The noncollagenous interfibrillar interface in bone provides the critical function of transferring loads among collagen fibrils and their bundles, with adhesive mechanisms at this site thus significantly contributing to the mechanical properties of bone. Motivated by the experimental observations and hypotheses, a computational study is presented to elucidate the critical roles of two major proteins at the nanoscale interfibrillar interface, that is, osteopontin (OPN) and osteocalcin (OC) in bone. This study reveals the extremely high interfacial toughness of the OPN/OC composite. The previously proposed hypothesis of sacrificial bonds in the extracellular organic matrix is tested, and the remarkable mechanical properties of the nanoscale bone interface are attributed to the collaborative interactions between the OPN and OC proteins.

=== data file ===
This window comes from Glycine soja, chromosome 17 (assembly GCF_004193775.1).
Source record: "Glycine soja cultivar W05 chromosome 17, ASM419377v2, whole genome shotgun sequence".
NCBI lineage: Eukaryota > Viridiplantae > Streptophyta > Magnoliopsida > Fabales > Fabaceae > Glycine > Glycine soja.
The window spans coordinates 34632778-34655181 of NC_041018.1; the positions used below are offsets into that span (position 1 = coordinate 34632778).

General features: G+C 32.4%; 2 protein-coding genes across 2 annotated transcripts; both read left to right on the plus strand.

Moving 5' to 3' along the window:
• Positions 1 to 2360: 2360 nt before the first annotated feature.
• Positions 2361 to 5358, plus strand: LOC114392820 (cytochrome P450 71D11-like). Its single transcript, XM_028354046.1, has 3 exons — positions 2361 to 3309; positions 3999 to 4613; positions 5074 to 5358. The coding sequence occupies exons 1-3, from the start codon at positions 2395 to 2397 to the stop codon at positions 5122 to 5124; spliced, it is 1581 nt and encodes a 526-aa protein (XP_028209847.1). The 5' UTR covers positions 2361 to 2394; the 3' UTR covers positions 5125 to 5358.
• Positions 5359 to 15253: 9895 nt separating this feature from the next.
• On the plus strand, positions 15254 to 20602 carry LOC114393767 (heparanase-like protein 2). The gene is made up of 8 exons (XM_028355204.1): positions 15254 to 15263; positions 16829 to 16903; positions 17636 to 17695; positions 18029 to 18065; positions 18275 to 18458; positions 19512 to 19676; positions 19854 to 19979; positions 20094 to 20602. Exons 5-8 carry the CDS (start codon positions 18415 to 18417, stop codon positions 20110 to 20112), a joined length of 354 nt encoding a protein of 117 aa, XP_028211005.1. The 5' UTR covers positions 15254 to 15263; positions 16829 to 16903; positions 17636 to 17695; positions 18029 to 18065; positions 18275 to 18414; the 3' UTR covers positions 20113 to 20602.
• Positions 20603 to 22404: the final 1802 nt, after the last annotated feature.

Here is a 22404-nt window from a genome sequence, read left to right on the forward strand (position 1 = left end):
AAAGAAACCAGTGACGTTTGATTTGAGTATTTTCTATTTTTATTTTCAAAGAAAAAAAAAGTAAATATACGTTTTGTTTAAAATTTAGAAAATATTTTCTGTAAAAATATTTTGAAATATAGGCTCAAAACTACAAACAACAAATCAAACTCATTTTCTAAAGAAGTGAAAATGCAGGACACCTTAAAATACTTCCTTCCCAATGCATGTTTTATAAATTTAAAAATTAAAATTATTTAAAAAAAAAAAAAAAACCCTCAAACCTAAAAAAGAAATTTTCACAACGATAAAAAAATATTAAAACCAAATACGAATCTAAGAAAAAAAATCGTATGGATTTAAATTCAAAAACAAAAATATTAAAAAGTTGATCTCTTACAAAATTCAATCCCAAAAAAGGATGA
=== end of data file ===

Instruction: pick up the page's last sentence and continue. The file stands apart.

- interfacial shear toughness
- noncollagenous interfibrillar interface
- sacrificial bond
ASJC Scopus subject areas
- General Materials Science